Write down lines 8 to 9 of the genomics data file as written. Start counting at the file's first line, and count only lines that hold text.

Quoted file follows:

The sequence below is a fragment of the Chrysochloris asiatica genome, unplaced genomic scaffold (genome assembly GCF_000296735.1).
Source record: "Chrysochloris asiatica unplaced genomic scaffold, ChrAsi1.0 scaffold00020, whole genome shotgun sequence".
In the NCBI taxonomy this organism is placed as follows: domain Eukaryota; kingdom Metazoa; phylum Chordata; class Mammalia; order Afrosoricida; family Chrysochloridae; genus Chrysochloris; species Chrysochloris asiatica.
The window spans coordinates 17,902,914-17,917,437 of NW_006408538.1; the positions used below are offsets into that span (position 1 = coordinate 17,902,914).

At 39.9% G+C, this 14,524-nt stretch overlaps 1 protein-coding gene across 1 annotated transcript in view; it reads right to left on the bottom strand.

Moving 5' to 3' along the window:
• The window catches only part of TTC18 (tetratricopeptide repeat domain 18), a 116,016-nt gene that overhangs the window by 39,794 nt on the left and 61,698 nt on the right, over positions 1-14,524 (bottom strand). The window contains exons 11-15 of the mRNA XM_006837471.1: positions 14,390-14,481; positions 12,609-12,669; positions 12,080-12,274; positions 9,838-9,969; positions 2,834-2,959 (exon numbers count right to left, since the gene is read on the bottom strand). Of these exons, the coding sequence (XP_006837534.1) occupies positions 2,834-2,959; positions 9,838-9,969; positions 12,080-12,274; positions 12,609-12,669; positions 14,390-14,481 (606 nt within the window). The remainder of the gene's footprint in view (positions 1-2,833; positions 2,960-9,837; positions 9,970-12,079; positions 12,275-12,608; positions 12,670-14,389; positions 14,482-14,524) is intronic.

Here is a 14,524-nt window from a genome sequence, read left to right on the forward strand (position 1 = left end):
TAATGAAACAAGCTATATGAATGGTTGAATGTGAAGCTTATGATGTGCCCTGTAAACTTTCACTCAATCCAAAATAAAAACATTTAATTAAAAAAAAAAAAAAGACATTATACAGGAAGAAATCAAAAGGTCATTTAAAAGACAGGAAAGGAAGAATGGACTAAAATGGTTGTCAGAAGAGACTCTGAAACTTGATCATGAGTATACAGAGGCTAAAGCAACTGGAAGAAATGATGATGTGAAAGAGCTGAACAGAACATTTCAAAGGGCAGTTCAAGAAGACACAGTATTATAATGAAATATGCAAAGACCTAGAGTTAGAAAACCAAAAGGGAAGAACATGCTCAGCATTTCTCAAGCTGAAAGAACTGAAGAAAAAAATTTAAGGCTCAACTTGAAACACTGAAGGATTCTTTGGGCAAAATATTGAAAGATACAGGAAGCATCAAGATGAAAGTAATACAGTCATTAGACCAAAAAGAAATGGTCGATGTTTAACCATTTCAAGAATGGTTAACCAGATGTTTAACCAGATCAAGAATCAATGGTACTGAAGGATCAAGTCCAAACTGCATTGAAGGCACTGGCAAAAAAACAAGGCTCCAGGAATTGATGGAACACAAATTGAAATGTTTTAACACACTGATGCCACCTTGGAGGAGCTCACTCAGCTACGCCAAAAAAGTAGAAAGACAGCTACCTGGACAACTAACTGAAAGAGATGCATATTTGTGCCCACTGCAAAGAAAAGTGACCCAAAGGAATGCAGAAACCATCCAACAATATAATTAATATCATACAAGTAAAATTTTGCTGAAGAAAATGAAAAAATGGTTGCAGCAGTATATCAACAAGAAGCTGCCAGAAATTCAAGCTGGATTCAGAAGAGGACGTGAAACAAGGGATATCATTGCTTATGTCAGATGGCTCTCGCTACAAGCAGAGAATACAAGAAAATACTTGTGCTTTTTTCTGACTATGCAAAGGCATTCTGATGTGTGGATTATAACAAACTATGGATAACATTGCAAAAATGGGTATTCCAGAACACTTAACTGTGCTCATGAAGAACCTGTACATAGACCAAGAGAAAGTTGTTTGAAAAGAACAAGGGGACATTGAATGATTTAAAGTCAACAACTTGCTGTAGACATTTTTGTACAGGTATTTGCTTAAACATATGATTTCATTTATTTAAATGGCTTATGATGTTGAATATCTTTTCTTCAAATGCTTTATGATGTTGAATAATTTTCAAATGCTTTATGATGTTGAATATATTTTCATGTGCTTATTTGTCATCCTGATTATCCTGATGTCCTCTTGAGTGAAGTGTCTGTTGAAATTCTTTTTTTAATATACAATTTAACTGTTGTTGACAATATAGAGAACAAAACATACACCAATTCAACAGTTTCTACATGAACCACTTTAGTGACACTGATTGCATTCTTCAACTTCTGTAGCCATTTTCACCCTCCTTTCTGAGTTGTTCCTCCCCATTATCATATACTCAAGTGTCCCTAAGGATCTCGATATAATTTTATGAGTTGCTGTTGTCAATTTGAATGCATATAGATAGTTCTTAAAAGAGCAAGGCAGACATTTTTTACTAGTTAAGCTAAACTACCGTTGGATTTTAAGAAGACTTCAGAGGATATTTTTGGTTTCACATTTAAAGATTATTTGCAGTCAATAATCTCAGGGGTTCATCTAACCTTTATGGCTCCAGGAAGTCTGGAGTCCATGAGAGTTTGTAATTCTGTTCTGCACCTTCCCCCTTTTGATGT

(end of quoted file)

Here is a 14,524-nt window from a genome sequence, read left to right on the forward strand (position 1 = left end):
TAATGAAACAAGCTATATGAATGGTTGAATGTGAAGCTTATGATGTGCCCTGTAAACTTTCACTCAATCCAAAATAAAAACATTTAATTAAAAAAAAAAAAAAGACATTATACAGGAAGAAATCAAAAGGTCATTTAAAAGACAGGAAAGGAAGAATGGACTAAAATGGTTGTCAGAAGAGACTCTGAAACTTGATCATGAGTATACAGAGGCTAAAGCAACTGGAAGAAATGATGATGTGAAAGAGCTGAACAGAACATTTCAAAGGGCAGTTCAAGAAGACACAGTATTATAATGAAATATGCAAAGACCTAGAGTTAGAAAACCAAAAGGGAAGAACATGCTCAGCATTTCTCAAGCTGAAAGAACTGAAGAAAAAAATTTAAGGCTCAACTTGAAACACTGAAGGATTCTTTGGGCAAAATATTGAAAGATACAGGAAGCATCAAGATGAAAGTAATACAGTCATTAGACCAAAAAGAAATGGTCGATGTTTAACCATTTCAAGAATGGTTAACCAGATGTTTAACCAGATCAAGAATCAATGGTACTGAAGGATCAAGTCCAAACTGCATTGAAGGCACTGGCAAAAAAACAAGGCTCCAGGAATTGATGGAACACAAATTGAAATGTTTTAACACACTGATGCCACCTTGGAGGAGCTCACTCAGCTACGCCAAAAAAGTAGAAAGACAGCTACCTGGACAACTAACTGAAAGAGATGCATATTTGTGCCCACTGCAAAGAAAAGTGACCCAAAGGAATGCAGAAACCATCCAACAATATAATTAATATCATACAAGTAAAATTTTGCTGAAGAAAATGAAAAAATGGTTGCAGCAGTATATCAACAAGAAGCTGCCAGAAATTCAAGCTGGATTCAGAAGAGGACGTGAAACAAGGGATATCATTGCTTATGTCAGATGGCTCTCGCTACAAGCAGAGAATACAAGAAAATACTTGTGCTTTTTTCTGACTATGCAAAGGCATTCTGATGTGTGGATTATAACAAACTATGGATAACATTGCAAAAATGGGTATTCCAGAACACTTAACTGTGCTCATGAAGAACCTGTACATAGACCAAGAGAAAGTTGTTTGAAAAGAACAAGGGGACATTGAATGATTTAAAGTCAACAACTTGCTGTAGACATTTTTGTACAGGTATTTGCTTAAACATATGATTTCATTTATTTAAATGGCTTATGATGTTGAATATCTTTTCTTCAAATGCTTTATGATGTTGAATAATTTTCAAATGCTTTATGATGTTGAATATATTTTCATGTGCTTATTTGTCATCCTGATTATCCTGATGTCCTCTTGAGTGAAGTGTCTGTTGAAATTCTTTTTTTAATATACAATTTAACTGTTGTTGACAATATAGAGAACAAAACATACACCAATTCAACAGTTTCTACATGAACCACTTTAGTGACACTGATTGCATTCTTCAACTTCTGTAGCCATTTTCACCCTCCTTTCTGAGTTGTTCCTCCCCATTATCATATACTCAAGTGTCCCTAAGGATCTCGATATAATTTTATGAGTTGCTGTTGTCAATTTGAATGCATATAGATAGTTCTTAAAAGAGCAAGGCAGACATTTTTTACTAGTTAAGCTAAACTACCGTTGGATTTTAAGAAGACTTCAGAGGATATTTTTGGTTTCACATTTAAAGATTATTTGCAGTCAATAATCTCAGGGGTTCATCTAACCTTTATGGCTCCAGGAAGTCTGGAGTCCATGAGAGTTTGTAATTCTGTTCTGCACCTTCCCCCTTTTGATGT